Dismissal for SOSR (Ordinance 30) - Managers' guidance

1. Introduction

Occasionally the University may contemplate terminating an employee’s employment for a reason that does not sit within its other procedures. Whilst these situations are varied, the purpose of Ordinance 10, section 6 is to provide a common framework for addressing these issues consistently. 

The purpose of this guidance is to assist managers to implement Ordinance 10, section 6. It follows that this guidance should be read in conjunction with the Dismissal for Some Other Substantial Reason Procedure (Ordinance 10, section 6) and the Operating Principles (Ordinance 10, section 1)

This guidance does not cover termination of employment at the end of a fixed-term contract even if that termination falls under Ordinance 10, section 6. For guidance on the termination of fixed-term contracts refer to the FTC Manager’s Guidance.

2. Manager’s Responsibilities

Where a Manager is considering dismissal under Ordinance 10, section 6, it is their responsibility to: 

3. Support and Guidance

HR teams will provide guidance and support to all parties involved in the operation of the procedures prescribed by Ordinance 10, section 6 and Ordinance 10, section 1, point 1.6. 

Trade Unions may advise their members on all aspects of this procedure, and may represent/accompany individuals at meetings (see Ordinance 10, section 1, point 1.12).

4. Establishing the Reasons for Contemplating Dismissal (Ordinance 10, section 6, point 6.1)

It is important that prior to taking any action under Ordinance 10, section 6 the Manager takes the time to review the position, seeks advice from HR and considers whether there is any further information that is needed before inviting the employee to a meeting under point 6.3 of the Ordinance. In rare cases (Ordinance 10, section 6, point 6.2(i)) no meeting will take place). 

In most cases the Manager will already be aware of the factors that have given rise to the consideration of dismissal, for example, where an employee is absent from work due to being imprisoned.  In circumstances such as these although there may be additional inquires which the Manager may need to make before inviting an employee to a meeting under point 6.3 of Ordinance 10, section 6 such inquiries will not normally amount to an investigation such that an investigator needs to be appointed. 

Similarly where an employee’s honorary contract is suspended or their registration is revoked the University will usually have been involved in the NHS investigation under the Follett principles and the Manager will therefore be aware of the investigation that has taken place into any allegations against that employee under their honorary contract. Whilst in such circumstance the Manager must satisfy themselves that the NHS acted reasonably. In these circumstances, it will not usually be necessary to conduct another investigation. 

However whenever a Manager considers that there has been a breakdown in mutual trust and confidence they should seek advice from HR to establish whether it is appropriate to use this procedure rather than, for example, Ordinance 28 and consider appointing an investigator to explore the matters complained of.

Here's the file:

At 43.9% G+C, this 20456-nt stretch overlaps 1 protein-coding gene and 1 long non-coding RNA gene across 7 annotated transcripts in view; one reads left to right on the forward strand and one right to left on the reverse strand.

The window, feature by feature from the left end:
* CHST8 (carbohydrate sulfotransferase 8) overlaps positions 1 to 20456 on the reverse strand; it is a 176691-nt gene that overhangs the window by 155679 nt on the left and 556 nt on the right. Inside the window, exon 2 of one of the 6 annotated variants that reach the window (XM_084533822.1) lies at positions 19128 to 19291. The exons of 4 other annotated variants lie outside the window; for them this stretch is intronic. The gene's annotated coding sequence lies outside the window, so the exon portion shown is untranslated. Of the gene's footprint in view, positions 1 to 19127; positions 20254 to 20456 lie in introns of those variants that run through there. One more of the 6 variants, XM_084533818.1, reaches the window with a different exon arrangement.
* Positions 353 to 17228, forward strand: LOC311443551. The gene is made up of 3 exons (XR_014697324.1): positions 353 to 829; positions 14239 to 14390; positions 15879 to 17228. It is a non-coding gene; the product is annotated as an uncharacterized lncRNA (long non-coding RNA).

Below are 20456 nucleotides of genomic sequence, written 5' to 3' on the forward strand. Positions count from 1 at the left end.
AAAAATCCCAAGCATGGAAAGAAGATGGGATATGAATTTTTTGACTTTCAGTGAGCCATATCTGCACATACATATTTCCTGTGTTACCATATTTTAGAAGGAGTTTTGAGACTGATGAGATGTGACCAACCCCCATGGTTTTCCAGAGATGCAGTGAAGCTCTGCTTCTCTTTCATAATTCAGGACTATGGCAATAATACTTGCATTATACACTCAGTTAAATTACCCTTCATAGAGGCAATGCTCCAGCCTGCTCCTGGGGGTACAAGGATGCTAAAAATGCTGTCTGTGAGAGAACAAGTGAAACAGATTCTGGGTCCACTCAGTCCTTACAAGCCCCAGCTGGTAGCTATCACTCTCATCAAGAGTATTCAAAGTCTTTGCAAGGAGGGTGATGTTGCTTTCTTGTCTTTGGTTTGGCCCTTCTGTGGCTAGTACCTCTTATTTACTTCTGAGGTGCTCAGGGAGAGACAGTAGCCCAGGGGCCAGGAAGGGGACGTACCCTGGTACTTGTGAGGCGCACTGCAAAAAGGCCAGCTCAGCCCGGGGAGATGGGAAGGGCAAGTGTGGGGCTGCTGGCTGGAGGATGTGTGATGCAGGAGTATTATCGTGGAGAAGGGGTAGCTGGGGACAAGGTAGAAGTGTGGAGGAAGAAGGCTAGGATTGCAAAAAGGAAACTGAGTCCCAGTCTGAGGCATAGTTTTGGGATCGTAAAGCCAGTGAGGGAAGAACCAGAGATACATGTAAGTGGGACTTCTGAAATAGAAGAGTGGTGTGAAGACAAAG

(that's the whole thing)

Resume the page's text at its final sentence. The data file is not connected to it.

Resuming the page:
5. Suspension

Depending upon the circumstances that have led to contemplating dismissal a Manager may consider that suspension is appropriate. 

Managers do not have the authority to suspend an employee, this can only be done by the HR Director or nominee. If a Manager considers in any particular instance that suspension might be appropriate they must obtain advice from their Faculty HR Manager who will refer the matter to the HR Director or nominee. 

Whilst suspension is normally paid, where an employee has made themselves unavailable for work by being, for example, imprisoned whether on remand or serving a prison sentence thought should be given to whether suspension without pay is appropriate; however this decision will ultimately rest with the HR Director.

6. Investigations (Ordinance 10 section 6, point 6.2)

Not all investigations are the same, it is not therefore possible to prescribe exactly how an investigation should be carried out. The nature of the investigation will depend upon the matter being investigated. These guidelines are therefore suggestions as to how an investigator might proceed with an investigation. 

Before commencing an investigation the investigator (with advice from HR) should consider the reason why the Manager is contemplating dismissal under Ordinance 10, section 6 and the remit of the investigation which will normally include considering: 

Having established the remit of the investigation the investigator will normally:

HR will where appropriate: 

Having completed the investigation the investigator will: 

7. The Meeting (Ordinance 10, section 6, point 3)

It is important to remember that the employee is likely to be worried about attending a meeting under Ordinance 10, section 6 particularly as they will be aware that dismissal is a potential outcome.  Therefore the Manager’s first responsibility is, as far as possible, to put the employee at their ease and conduct the meeting in an open and transparent manner. 

(a)      Prior to the meeting (Ordinance 10, section 6, points 6.3.1 - 6.3.2)

(b)      The format of the meeting

The Appropriate Manager should explain to all those present at the meeting how the meeting will be conducted. The usual format of the meeting is set out in Appendix 1

(c)        At the meeting

The Manager may: 

(d)       Considering the decision

The Appropriate Manager will consider all information and evidence that has been presented and any mitigating circumstances put forward by the employee. HR will advise the Manager in the particular circumstances of the case which options are available to them, which may include: 

Appendix 1

The usual format for the hearing will be: